16. 16. Properties Dozens of configurable properties such as: atime (access time), canmount, compression, copies, dedup, exec, quota, userquota, groupquota, readonly, recordsize, reservation, setuid, etc. Descriptions can be found at http://www.freebsd.org/cgi/man.cgi?query=zfs
  17. 17. Adding Dataset on FreeNAS
  18. 18. Adding Dataset on PC-BSD
  19. 19. Zvols Pool can also be divided into zvols Essentially, a virtual, raw block device Ideal for iSCSI device extents Regardless of the filesytem the zvol is formatted with by the iSCSI initiator, the underlying disk blocks still benefit from all of the features provided by ZFS
  20. 20. Creating Zvols on FreeNAS
  21. 21. Snapshots Provide read-only, point-in-time image of the specified pool, dataset, or zvol Snapshots can be recursive (atomic inclusion of all child datasets) Initial size is 0 bytes as COW, snapshot increases in size as changes are written to disk Can be replicated to another system
  22. 22. Clones Provide read-write copies of read-only snapshots Initial size of clone is 0 bytes Clones can be mounted and used to access data from that point in time (e.g. to restore an earlier revision of a file)
  23. 23. Create Snapshot on FreeNAS
  24. 24. Create Snapshot on PC-BSD Using Warden
  25. 25. Snapshot Restore In PC-BSD 9.2, the Life Preserver utility can be used to automate full system backups to another system running rsync+ssh, or to a FreeNAS system The backup can be used to perform an operating system restore from a PC-BSD install media, should the system become unusable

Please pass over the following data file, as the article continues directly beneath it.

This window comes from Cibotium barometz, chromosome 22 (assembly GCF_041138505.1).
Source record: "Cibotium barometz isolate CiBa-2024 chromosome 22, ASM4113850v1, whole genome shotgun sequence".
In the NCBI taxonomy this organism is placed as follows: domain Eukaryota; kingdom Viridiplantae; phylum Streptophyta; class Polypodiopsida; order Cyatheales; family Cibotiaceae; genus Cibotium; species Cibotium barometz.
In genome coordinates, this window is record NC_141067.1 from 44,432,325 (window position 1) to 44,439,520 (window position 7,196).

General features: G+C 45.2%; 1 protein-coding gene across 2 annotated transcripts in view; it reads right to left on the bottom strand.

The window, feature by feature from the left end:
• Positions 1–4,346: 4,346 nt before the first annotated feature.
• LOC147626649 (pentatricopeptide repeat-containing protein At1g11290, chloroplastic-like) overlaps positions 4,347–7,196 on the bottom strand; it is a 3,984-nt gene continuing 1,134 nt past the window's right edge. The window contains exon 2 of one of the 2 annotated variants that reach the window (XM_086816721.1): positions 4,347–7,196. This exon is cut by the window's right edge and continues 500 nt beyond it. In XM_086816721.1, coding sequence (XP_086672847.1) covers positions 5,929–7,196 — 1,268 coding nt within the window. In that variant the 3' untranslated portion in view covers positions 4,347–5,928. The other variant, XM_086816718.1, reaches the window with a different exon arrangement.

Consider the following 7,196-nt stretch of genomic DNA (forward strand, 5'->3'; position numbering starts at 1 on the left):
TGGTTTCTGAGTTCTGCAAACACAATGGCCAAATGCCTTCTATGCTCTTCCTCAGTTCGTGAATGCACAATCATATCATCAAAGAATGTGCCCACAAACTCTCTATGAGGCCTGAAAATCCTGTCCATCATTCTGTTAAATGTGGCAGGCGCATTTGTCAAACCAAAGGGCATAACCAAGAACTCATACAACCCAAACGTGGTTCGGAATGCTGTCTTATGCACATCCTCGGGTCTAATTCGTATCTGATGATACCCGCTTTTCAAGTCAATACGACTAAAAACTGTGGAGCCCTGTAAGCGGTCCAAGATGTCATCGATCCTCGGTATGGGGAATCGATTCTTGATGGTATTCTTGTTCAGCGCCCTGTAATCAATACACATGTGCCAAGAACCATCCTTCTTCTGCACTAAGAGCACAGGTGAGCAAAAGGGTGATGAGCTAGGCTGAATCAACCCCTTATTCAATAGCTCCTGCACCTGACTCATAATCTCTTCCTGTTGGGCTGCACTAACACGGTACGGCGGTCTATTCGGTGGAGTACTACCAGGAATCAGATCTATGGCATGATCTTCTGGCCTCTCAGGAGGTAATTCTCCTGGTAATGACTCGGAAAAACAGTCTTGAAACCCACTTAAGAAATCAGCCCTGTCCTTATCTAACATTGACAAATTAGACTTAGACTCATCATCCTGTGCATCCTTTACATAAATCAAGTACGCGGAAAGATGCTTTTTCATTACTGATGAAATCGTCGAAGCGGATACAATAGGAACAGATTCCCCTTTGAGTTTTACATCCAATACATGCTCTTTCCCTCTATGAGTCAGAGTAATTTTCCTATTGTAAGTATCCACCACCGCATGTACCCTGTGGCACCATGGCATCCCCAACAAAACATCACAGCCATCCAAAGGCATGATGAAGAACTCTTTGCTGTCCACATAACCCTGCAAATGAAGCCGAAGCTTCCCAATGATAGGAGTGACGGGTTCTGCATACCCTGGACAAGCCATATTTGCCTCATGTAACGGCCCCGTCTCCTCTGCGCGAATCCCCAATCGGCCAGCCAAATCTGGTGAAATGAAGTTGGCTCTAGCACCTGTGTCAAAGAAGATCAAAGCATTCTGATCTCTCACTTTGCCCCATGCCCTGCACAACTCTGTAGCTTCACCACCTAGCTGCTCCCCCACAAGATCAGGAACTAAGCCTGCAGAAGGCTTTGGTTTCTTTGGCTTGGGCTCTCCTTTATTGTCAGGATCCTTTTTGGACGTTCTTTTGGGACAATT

26. 26. Restoring a Life Preserver Backup
  27. 27. Scrubs ZFS was designed to be self-healing; it creates and verifies checksums as data is written to disk A scrub verifies the checksum in each disk block and attempts to correct data as necessary I/O intensive so should be scheduled appropriately Reading the scrub results can provide an early indication of possible disk failure
  28. 28. Scheduling Scrubs on FreeNAS
  29. 29. Deduplication Used to free blocks containing identical data (updates reference pointers) Can improve performance on datasets containing duplicate data (e.g. virtual images) Dedup tables should fit into L2ARC; systems with limited RAM or no L2ARC might freeze hard Recommended is at least 5 GB RAM/L2ARC per TB of storage to be deduplicated
  30. 30. Boot Environments A snapshot of the dataset the operating system resides on can be taken before an upgrade or a system configuration change This saved “boot environment” is automatically added to the GRUB boot manager Should the upgrade or configuration change fail, simply reboot and select the previous boot environment from the boot menu
  31. 31. Managing Boot Environments on PC- BSD
  32. 32. Managing Boot Environments on PC- BSD
  33. 33. Additional Resources PC-BSD Users Handbook: wiki.pcbsd.org FreeNAS User Guide: doc.freenas.org ZFS Best Practices Guide: http://ow.ly/oHtP3 Becoming a ZFS Ninja: https://blogs.oracle.com/video/entry/becoming_a_ zfs_ninja
  34. 34. Questions Contact: dru@freebsd.org URL to Slides: http://slideshare.net/dlavigne/olf2013